<input type="text" name="place"><br>

<p>
<input type="submit" value="<fmt:message key='submitButtonText'/>">
</form>
</body>
</html>
</fmt:bundle>
The <fmt:requestEncoding> Tag

The <fmt:requestEncoding> tag specifies the encoding for the request object. Many browsers don't specify a content encoding in the HTTP header, so you often need to set the encoding yourself. By default, the <fmt:requestEncoding> tag uses the current locale to determine the request encoding. You can also specify a particular encoding with the value attribute.

Formatting Tags

The formatting tags provide access to many of the formatting objects in the java.text package. The formatting tags focus on formatting and parsing dates, numbers, percentages, and currency values.

The <fmt:timeZone> Tag

The <fmt:timeZone> tag specifies the time zone to be used by any tags contained within it (similar to the way <fmt:bundle> specifies a resource bundle to use). The <fmt:timeZone> can't determine the browser's time zone; you must always supply some kind of time zone value via the value attribute. The value attribute can be any of the time zones supported by the java.util.TimeZone class, such as America/New_York, Asia/Calcutta, or GMT-8.

The <fmt:setTimeZone> Tag

The <fmt:setTimeZone> tag stores a time zone in a variable and uses the time zone as the default time zone depending on the scope of the variable. As with the <fmt:timeZone> tag, the value attribute specifies the time zone name. The var attribute specifies the variable name (if the variable name is omitted, the time zone is stored in the default time zone variable). You can also specify a scope, which can apply to either the named variable or the default time zone variable. For example, if you specify a session scope and omit the variable name, you set the default time zone for only the current session. If you specify an application scope and omit the variable name, you specify the default time zone for the entire application.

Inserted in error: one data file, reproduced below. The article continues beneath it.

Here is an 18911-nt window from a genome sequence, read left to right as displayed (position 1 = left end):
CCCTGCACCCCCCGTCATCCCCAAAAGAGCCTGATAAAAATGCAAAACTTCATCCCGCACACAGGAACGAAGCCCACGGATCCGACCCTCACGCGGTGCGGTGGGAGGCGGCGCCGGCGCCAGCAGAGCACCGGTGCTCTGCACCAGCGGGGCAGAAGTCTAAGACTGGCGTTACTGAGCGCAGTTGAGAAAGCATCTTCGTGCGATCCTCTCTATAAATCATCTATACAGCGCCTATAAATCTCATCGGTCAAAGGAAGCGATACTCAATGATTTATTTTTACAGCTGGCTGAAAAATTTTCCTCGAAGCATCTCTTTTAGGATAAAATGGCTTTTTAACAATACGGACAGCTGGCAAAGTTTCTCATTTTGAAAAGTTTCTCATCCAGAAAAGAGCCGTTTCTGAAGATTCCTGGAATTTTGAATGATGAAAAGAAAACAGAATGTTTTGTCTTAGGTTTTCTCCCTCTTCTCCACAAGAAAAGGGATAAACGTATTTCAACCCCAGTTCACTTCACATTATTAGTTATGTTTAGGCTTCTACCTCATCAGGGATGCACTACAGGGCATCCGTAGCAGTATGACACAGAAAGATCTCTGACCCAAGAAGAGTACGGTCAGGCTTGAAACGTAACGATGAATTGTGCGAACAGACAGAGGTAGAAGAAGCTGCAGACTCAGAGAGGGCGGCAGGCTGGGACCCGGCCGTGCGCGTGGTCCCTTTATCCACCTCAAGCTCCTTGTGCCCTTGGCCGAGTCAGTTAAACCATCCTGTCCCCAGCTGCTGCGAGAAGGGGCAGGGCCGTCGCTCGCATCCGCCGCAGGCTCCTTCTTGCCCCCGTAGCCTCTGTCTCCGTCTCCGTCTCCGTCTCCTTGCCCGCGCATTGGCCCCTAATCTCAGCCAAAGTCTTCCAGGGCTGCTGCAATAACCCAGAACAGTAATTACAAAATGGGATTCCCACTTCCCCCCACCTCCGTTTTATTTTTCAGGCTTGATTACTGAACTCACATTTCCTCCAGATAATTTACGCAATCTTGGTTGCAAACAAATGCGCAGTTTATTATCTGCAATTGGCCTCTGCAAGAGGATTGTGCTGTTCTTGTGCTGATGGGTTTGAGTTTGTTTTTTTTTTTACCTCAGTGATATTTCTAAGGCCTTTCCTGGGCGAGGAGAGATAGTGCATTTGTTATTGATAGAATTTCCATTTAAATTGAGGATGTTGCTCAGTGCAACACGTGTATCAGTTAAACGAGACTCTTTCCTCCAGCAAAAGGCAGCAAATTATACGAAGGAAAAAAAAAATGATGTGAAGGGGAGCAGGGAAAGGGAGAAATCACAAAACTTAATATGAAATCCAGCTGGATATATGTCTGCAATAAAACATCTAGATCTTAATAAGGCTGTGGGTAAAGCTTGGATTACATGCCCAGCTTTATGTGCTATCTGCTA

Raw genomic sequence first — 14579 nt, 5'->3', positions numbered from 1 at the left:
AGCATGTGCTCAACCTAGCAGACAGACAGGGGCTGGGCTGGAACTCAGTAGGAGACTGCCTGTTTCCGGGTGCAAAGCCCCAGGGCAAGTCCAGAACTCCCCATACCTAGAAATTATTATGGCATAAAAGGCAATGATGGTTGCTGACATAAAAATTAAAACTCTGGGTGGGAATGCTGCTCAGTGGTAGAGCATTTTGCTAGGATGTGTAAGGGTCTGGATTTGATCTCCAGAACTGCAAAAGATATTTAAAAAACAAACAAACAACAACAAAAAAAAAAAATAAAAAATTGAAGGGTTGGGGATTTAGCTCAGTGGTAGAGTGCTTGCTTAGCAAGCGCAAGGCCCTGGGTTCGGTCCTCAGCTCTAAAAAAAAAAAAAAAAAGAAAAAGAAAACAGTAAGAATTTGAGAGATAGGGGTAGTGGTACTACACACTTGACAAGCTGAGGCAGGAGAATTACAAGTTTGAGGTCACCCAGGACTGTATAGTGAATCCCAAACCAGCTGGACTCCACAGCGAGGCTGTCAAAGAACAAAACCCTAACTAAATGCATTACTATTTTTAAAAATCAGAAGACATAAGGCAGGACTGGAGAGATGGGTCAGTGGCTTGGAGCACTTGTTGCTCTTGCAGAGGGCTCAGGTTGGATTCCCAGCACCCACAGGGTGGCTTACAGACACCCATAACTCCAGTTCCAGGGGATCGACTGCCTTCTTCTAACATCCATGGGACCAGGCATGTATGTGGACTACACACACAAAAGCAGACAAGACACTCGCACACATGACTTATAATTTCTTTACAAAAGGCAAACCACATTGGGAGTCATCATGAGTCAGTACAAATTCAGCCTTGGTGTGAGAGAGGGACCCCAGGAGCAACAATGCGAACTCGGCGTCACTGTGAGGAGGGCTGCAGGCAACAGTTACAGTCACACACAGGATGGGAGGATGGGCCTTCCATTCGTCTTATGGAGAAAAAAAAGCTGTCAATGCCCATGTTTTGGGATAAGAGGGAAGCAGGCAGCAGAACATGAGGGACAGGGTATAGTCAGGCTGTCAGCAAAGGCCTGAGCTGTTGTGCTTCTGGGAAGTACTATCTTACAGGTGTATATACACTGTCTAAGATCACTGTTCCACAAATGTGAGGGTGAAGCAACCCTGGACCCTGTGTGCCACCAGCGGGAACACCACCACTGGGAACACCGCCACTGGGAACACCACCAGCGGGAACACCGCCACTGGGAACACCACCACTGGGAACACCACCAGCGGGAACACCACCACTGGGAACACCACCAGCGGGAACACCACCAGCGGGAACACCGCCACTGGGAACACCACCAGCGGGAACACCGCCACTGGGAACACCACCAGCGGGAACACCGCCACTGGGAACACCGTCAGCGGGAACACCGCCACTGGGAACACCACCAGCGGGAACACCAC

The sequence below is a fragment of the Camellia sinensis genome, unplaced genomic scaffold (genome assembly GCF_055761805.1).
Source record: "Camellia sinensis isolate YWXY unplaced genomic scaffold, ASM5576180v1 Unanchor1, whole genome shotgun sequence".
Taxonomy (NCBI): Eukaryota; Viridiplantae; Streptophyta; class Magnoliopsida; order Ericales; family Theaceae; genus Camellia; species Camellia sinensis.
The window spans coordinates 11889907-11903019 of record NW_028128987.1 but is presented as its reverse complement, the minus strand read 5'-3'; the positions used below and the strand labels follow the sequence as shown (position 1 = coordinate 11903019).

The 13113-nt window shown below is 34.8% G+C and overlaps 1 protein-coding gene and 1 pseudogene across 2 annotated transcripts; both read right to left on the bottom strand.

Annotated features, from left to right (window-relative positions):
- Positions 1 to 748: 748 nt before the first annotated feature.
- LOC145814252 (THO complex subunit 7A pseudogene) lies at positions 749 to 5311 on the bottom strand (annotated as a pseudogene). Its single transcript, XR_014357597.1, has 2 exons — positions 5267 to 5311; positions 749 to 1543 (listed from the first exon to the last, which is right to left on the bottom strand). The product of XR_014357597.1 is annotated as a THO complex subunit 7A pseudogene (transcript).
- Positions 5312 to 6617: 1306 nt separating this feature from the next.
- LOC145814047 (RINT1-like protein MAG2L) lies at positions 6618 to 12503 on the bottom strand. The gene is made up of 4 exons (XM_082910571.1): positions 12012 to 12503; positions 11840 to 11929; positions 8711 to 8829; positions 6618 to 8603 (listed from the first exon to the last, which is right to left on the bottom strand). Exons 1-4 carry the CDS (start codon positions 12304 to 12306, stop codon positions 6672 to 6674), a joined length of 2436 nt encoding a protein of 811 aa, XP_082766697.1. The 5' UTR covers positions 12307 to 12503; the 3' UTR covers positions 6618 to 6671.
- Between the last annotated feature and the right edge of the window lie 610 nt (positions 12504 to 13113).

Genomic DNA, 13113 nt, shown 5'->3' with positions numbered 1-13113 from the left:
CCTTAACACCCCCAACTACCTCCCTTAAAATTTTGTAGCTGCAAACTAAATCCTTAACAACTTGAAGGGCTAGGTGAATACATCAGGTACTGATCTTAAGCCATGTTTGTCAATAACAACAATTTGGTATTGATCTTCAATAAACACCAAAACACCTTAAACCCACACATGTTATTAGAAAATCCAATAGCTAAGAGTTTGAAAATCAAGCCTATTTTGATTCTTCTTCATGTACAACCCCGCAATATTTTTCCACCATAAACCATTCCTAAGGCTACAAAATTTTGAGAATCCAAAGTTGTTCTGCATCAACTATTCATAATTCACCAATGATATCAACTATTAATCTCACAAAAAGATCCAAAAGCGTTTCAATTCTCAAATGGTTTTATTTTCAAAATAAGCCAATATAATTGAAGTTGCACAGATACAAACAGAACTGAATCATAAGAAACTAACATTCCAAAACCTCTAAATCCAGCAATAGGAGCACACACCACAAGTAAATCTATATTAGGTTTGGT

The <fmt:formatNumber> Tag

The <fmt:formatNumber> tag formats numbers as integers, decimals, percentages, and currencies. You can specify the number to format either with an EL expression in the value attribute or as the tag's body content. The type attribute specifies the kind of formatting to perform: number, currency, or percent. The default formatting type is number. By default, the <fmt:formatNumber> tag writes the formatted number to the JSP's writer. Instead of writing the number to the JSP's writer, you can store the formatted number in a variable by supplying a variable name in the var attribute and an optional scope in the scope attribute.

The <fmt:formatNumber> tag has several attributes related to formatting, as shown in Table 22.1.

Table 22.1. Attributes Supported by <fmt:formatNumber>

Attribute

Description